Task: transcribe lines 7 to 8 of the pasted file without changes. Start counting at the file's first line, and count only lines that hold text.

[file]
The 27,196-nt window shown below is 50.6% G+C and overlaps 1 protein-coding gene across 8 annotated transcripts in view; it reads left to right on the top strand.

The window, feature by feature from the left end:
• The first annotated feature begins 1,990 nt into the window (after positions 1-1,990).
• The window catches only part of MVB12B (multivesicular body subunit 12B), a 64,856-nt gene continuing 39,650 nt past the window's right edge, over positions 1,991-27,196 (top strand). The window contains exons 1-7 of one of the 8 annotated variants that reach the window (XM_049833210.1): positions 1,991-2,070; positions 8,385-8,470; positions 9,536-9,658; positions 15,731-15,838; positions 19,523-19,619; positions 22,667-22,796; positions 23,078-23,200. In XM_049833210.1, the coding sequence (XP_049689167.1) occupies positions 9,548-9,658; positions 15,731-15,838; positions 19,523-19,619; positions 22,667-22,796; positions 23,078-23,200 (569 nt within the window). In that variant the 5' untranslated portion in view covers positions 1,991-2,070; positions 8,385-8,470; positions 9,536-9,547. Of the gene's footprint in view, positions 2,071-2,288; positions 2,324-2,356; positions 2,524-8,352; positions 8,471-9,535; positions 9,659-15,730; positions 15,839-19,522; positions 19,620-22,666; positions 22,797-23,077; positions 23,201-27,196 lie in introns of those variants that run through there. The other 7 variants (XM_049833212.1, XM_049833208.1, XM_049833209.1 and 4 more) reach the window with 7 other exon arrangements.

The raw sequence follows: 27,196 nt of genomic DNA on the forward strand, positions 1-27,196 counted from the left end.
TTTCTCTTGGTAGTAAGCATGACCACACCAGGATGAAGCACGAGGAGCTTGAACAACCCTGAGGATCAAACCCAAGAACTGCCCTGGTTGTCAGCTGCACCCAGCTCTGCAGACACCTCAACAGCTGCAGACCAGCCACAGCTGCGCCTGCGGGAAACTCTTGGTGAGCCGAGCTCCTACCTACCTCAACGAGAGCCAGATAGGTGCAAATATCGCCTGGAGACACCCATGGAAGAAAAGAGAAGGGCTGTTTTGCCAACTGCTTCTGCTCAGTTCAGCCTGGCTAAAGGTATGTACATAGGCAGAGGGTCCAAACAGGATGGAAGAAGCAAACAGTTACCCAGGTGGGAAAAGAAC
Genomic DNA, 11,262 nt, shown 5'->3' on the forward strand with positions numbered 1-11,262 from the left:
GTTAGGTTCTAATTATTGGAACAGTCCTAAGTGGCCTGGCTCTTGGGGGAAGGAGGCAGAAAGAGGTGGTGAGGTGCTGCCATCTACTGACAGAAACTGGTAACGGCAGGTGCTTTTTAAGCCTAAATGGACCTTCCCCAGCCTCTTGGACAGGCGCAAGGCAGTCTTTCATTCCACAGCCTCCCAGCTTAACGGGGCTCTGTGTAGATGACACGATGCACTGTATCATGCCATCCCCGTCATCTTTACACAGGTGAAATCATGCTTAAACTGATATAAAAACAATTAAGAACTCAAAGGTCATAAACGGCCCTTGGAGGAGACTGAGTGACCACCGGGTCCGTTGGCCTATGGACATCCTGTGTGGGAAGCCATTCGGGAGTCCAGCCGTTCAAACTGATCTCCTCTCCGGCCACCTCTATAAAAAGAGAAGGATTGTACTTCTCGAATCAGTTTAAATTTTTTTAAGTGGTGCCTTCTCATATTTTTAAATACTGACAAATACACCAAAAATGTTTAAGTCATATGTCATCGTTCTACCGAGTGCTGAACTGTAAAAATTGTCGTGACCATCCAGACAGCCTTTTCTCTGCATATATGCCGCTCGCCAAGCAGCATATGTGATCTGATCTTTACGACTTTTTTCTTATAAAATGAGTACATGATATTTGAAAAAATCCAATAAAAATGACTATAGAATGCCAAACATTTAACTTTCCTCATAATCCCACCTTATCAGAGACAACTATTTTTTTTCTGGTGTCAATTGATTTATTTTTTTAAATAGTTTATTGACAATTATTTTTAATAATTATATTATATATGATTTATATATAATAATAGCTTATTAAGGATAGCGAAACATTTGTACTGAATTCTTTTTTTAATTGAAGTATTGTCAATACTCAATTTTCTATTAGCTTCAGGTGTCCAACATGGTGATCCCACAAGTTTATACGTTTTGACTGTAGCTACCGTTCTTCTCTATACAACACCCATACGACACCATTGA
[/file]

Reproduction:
Genomic DNA, 11,262 nt, shown 5'->3' on the forward strand with positions numbered 1-11,262 from the left:
GTTAGGTTCTAATTATTGGAACAGTCCTAAGTGGCCTGGCTCTTGGGGGAAGGAGGCAGAAAGAGGTGGTGAGGTGCTGCCATCTACTGACAGAAACTGGTAACGGCAGGTGCTTTTTAAGCCTAAATGGACCTTCCCCAGCCTCTTGGACAGGCGCAAGGCAGTCTTTCATTCCACAGCCTCCCAGCTTAACGGGGCTCTGTGTAGATGACACGATGCACTGTATCATGCCATCCCCGTCATCTTTACACAGGTGAAATCATGCTTAAACTGATATAAAAACAATTAAGAACTCAAAGGTCATAAACGGCCCTTGGAGGAGACTGAGTGACCACCGGGTCCGTTGGCCTATGGACATCCTGTGTGGGAAGCCATTCGGGAGTCCAGCCGTTCAAACTGATCTCCTCTCCGGCCACCTCTATAAAAAGAGAAGGATTGTACTTCTCGAATCAGTTTAAATTTTTTTAAGTGGTGCCTTCTCATATTTTTAAATACTGACAAATACACCAAAAATGTTTAAGTCATATGTCATCGTTCTACCGAGTGCTGAACTGTAAAAATTGTCGTGACCATCCAGACAGCCTTTTCTCTGCATATATGCCGCTCGCCAAGCAGCATATGTGATCTGATCTTTACGACTTTTTTCTTATAAAATGAGTACATGATATTTGAAAAAATCCAATAAAAATGACTATAGAATGCCAAACATTTAACTTTCCTCATAATCCCACCTTATCAGAGACAACTATTTTTTTTCTGGTGTCAATTGATTTATTTTTTTAAATAGTTTATTGACAATTATTTTTAATAATTATATTATATATGATTTATATATAATAATAGCTTATTAAGGATAGCGAAACATTTGTACTGAATTCTTTTTTTAATTGAAGTATTGTCAATACTCAATTTTCTATTAGCTTCAGGTGTCCAACATGGTGATCCCACAAGTTTATACGTTTTGACTGTAGCTACCGTTCTTCTCTATACAACACCCATACGACACCATTGA